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Acute Diarrhea in Cats

By: Dr. Bari Spielman

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Diarrhea results from excessive water content in the feces and is an important sign of intestinal diseases in the cat. Diarrhea can affect your cat by causing extreme fluid loss, which leads to dehydration, electrolyte disturbances, and/or acid-base imbalances.
Acute diarrhea associated with vomiting, lack of water intake, fever, depression, or other symptoms should prompt a visit to your veterinarian.

Causes

Many disorders and diseases can lead to acute diarrhea. These include:

  • Dietary indiscretion can include the ingestion of spoiled food, unusual foodstuff or foreign material, and sudden changes in the diet. Acute diarrhea may also follow ingestion of a food that contains substances that are poorly tolerated by the gastrointestinal tract.

  • Intestinal parasites (e.g. roundworms, hookworms) are a common cause of acute diarrhea, especially in young cats. These parasites are not seen grossly in the feces, but their eggs may be discovered on fecal floatation tests.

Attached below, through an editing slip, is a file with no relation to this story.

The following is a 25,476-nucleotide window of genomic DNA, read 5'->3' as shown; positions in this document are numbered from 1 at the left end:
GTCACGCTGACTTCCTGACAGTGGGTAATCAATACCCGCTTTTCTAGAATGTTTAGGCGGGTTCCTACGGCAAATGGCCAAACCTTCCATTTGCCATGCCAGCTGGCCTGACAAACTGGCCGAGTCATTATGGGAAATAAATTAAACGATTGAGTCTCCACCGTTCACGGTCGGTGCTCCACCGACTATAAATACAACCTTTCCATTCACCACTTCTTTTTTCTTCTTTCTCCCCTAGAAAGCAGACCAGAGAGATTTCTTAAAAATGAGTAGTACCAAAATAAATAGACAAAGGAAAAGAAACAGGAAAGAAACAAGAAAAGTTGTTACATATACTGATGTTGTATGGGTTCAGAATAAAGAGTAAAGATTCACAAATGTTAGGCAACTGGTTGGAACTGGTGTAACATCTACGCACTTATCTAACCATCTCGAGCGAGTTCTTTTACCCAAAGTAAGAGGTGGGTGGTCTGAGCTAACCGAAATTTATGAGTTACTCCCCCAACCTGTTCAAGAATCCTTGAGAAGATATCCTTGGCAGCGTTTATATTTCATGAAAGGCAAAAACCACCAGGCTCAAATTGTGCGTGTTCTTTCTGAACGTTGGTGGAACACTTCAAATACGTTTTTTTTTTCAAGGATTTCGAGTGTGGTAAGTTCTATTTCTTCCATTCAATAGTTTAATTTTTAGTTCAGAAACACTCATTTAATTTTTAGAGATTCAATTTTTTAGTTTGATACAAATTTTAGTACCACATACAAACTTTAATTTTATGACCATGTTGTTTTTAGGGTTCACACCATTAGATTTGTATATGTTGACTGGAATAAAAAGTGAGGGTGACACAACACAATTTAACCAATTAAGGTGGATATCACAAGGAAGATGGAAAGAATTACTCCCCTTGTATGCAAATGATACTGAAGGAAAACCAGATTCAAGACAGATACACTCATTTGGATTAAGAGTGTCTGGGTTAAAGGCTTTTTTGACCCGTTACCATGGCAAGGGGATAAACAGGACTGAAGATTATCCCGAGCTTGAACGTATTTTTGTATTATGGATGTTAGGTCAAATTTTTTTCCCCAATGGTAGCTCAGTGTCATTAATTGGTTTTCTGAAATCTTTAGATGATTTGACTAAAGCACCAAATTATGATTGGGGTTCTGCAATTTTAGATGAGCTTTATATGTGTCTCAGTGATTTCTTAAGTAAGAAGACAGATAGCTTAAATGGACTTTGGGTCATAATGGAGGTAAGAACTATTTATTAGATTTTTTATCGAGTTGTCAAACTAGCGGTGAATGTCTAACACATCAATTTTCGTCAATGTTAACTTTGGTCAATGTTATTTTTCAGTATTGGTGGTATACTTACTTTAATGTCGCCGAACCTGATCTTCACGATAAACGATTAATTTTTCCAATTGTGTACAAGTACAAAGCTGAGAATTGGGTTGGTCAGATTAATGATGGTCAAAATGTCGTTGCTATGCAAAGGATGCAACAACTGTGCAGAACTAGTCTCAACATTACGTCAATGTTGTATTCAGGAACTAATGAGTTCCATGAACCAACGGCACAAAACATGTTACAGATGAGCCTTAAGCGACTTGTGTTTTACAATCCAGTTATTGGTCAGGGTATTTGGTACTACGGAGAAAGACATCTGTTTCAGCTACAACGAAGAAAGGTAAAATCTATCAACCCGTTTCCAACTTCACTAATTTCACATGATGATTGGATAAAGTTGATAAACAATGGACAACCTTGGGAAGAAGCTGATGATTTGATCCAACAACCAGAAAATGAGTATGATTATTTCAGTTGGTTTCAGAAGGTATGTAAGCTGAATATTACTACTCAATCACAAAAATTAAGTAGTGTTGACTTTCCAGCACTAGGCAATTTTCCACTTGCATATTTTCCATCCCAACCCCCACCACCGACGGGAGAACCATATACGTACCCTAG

• Bacteria and bacterial toxins (Salmonellas, Clostridium, Escherichia coli, Yersinia, Campylobacter) may cause acute diarrhea and may be contracted from contaminated food and water, or exposure to the fecal material of other infected animals.

  • Viral infections such as parvovirus (panleukopenia), feline enteric coronavirus, Feline infectious peritonitis virus (FIP), feline leukemia virus (FeLV), and torovirus may all induce acute diarrhea.

  • Protozoal infections with coccidia, toxoplasmosis, Giardia, trichomonads, etc. may also be a cause.

  • Fungal and algal infections (e.g. histoplasmosis, candidiasis, etc.) are more likely to cause chronic diarrhea than acute diarrhea, but occasionally acute diarrhea may occur.

  • Drugs and toxins cause acute diarrhea by either directly irritating the lining of the intestinal tract, or by disturbing the normal population of bacteria. Examples include non-steroidal anti-inflammatory drugs such as aspirin, corticosteroids, antibiotics, and anti-cancer drugs. Offending toxins include insecticides, lawn and garden products, and heavy metals.

  • Dietary intolerance may result in acute diarrhea when the animal is exposed to something in the diet that the intestines react to, such as certain proteins, lactose, high fat content, and certain food additives.

  • Many metabolic diseases (kidney and liver diseases) produce clinical signs of gastrointestinal disease, including diarrhea.

  • of the intestines Obstructions usually present with vomiting, but acute diarrhea may also be noted.

  • Intussusception, which is the telescoping of the bowel on itself, may arise with bouts of acute diarrhea, and be present when the cat is examined.

  • Tumors of the intestinal tract Gastrointestinal or other abdominal organs may induce diarrhea. Although the diarrhea may begin acutely, it does not usually resolve on its own.

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